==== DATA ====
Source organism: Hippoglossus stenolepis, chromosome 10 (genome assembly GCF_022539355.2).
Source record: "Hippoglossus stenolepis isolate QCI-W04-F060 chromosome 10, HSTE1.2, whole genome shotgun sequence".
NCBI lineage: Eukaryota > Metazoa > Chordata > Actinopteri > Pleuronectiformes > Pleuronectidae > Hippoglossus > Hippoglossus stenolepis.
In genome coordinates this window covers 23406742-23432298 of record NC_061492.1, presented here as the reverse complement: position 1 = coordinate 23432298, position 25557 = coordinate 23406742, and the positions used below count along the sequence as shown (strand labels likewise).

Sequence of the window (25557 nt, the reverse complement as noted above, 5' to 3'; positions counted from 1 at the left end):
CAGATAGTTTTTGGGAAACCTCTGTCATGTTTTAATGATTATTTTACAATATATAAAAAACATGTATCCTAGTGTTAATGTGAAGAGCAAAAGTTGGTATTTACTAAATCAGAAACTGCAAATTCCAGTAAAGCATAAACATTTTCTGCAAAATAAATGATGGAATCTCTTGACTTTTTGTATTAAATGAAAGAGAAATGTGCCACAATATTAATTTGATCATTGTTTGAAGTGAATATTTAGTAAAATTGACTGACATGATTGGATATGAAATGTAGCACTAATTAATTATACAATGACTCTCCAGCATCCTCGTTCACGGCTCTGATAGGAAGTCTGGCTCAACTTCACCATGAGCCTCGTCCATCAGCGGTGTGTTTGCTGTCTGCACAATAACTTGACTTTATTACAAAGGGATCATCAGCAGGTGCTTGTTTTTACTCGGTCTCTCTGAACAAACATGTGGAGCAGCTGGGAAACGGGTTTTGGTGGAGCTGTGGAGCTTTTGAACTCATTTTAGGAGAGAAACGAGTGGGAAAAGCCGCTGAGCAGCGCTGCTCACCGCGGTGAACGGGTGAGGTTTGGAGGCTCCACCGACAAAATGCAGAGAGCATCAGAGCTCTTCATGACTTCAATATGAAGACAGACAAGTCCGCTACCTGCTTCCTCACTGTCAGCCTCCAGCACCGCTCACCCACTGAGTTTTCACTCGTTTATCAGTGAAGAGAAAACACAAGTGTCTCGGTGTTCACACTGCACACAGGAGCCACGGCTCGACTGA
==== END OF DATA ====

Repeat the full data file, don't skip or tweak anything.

Source organism: Hippoglossus stenolepis, chromosome 10 (genome assembly GCF_022539355.2).
Source record: "Hippoglossus stenolepis isolate QCI-W04-F060 chromosome 10, HSTE1.2, whole genome shotgun sequence".
NCBI lineage: Eukaryota > Metazoa > Chordata > Actinopteri > Pleuronectiformes > Pleuronectidae > Hippoglossus > Hippoglossus stenolepis.
In genome coordinates this window covers 23406742-23432298 of record NC_061492.1, presented here as the reverse complement: position 1 = coordinate 23432298, position 25557 = coordinate 23406742, and the positions used below count along the sequence as shown (strand labels likewise).

Sequence of the window (25557 nt, the reverse complement as noted above, 5' to 3'; positions counted from 1 at the left end):
CAGATAGTTTTTGGGAAACCTCTGTCATGTTTTAATGATTATTTTACAATATATAAAAAACATGTATCCTAGTGTTAATGTGAAGAGCAAAAGTTGGTATTTACTAAATCAGAAACTGCAAATTCCAGTAAAGCATAAACATTTTCTGCAAAATAAATGATGGAATCTCTTGACTTTTTGTATTAAATGAAAGAGAAATGTGCCACAATATTAATTTGATCATTGTTTGAAGTGAATATTTAGTAAAATTGACTGACATGATTGGATATGAAATGTAGCACTAATTAATTATACAATGACTCTCCAGCATCCTCGTTCACGGCTCTGATAGGAAGTCTGGCTCAACTTCACCATGAGCCTCGTCCATCAGCGGTGTGTTTGCTGTCTGCACAATAACTTGACTTTATTACAAAGGGATCATCAGCAGGTGCTTGTTTTTACTCGGTCTCTCTGAACAAACATGTGGAGCAGCTGGGAAACGGGTTTTGGTGGAGCTGTGGAGCTTTTGAACTCATTTTAGGAGAGAAACGAGTGGGAAAAGCCGCTGAGCAGCGCTGCTCACCGCGGTGAACGGGTGAGGTTTGGAGGCTCCACCGACAAAATGCAGAGAGCATCAGAGCTCTTCATGACTTCAATATGAAGACAGACAAGTCCGCTACCTGCTTCCTCACTGTCAGCCTCCAGCACCGCTCACCCACTGAGTTTTCACTCGTTTATCAGTGAAGAGAAAACACAAGTGTCTCGGTGTTCACACTGCACACAGGAGCCACGGCTCGACTGA